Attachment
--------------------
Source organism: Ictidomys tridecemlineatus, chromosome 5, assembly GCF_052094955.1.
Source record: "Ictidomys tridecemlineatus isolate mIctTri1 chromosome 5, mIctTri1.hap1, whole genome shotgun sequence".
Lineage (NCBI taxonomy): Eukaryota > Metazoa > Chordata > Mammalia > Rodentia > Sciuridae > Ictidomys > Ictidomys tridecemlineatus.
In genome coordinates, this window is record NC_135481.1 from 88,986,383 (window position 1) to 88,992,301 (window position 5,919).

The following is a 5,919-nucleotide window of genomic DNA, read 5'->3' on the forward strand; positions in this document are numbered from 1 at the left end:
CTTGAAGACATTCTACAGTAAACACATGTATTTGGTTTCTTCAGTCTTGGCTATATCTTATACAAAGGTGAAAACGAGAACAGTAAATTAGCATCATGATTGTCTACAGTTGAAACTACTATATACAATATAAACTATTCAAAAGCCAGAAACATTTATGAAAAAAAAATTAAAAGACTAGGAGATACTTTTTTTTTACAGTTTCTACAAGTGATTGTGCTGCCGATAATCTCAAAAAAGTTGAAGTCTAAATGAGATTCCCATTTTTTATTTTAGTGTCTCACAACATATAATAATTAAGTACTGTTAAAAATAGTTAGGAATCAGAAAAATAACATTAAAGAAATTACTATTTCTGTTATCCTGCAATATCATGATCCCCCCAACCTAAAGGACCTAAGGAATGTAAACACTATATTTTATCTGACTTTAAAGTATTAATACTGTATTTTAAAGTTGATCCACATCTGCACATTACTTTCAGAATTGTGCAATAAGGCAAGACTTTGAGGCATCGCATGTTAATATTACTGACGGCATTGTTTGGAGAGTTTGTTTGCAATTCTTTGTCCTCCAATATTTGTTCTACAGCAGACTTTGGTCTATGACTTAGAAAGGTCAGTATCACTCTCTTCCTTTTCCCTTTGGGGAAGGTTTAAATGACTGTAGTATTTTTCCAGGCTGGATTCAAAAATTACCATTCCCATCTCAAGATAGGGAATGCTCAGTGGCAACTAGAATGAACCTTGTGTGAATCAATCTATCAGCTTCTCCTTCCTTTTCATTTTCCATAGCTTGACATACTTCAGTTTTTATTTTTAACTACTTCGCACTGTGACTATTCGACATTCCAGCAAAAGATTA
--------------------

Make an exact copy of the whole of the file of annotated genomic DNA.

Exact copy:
Source organism: Ictidomys tridecemlineatus, chromosome 5, assembly GCF_052094955.1.
Source record: "Ictidomys tridecemlineatus isolate mIctTri1 chromosome 5, mIctTri1.hap1, whole genome shotgun sequence".
Lineage (NCBI taxonomy): Eukaryota > Metazoa > Chordata > Mammalia > Rodentia > Sciuridae > Ictidomys > Ictidomys tridecemlineatus.
In genome coordinates, this window is record NC_135481.1 from 88,986,383 (window position 1) to 88,992,301 (window position 5,919).

The following is a 5,919-nucleotide window of genomic DNA, read 5'->3' on the forward strand; positions in this document are numbered from 1 at the left end:
CTTGAAGACATTCTACAGTAAACACATGTATTTGGTTTCTTCAGTCTTGGCTATATCTTATACAAAGGTGAAAACGAGAACAGTAAATTAGCATCATGATTGTCTACAGTTGAAACTACTATATACAATATAAACTATTCAAAAGCCAGAAACATTTATGAAAAAAAAATTAAAAGACTAGGAGATACTTTTTTTTTACAGTTTCTACAAGTGATTGTGCTGCCGATAATCTCAAAAAAGTTGAAGTCTAAATGAGATTCCCATTTTTTATTTTAGTGTCTCACAACATATAATAATTAAGTACTGTTAAAAATAGTTAGGAATCAGAAAAATAACATTAAAGAAATTACTATTTCTGTTATCCTGCAATATCATGATCCCCCCAACCTAAAGGACCTAAGGAATGTAAACACTATATTTTATCTGACTTTAAAGTATTAATACTGTATTTTAAAGTTGATCCACATCTGCACATTACTTTCAGAATTGTGCAATAAGGCAAGACTTTGAGGCATCGCATGTTAATATTACTGACGGCATTGTTTGGAGAGTTTGTTTGCAATTCTTTGTCCTCCAATATTTGTTCTACAGCAGACTTTGGTCTATGACTTAGAAAGGTCAGTATCACTCTCTTCCTTTTCCCTTTGGGGAAGGTTTAAATGACTGTAGTATTTTTCCAGGCTGGATTCAAAAATTACCATTCCCATCTCAAGATAGGGAATGCTCAGTGGCAACTAGAATGAACCTTGTGTGAATCAATCTATCAGCTTCTCCTTCCTTTTCATTTTCCATAGCTTGACATACTTCAGTTTTTATTTTTAACTACTTCGCACTGTGACTATTCGACATTCCAGCAAAAGATTA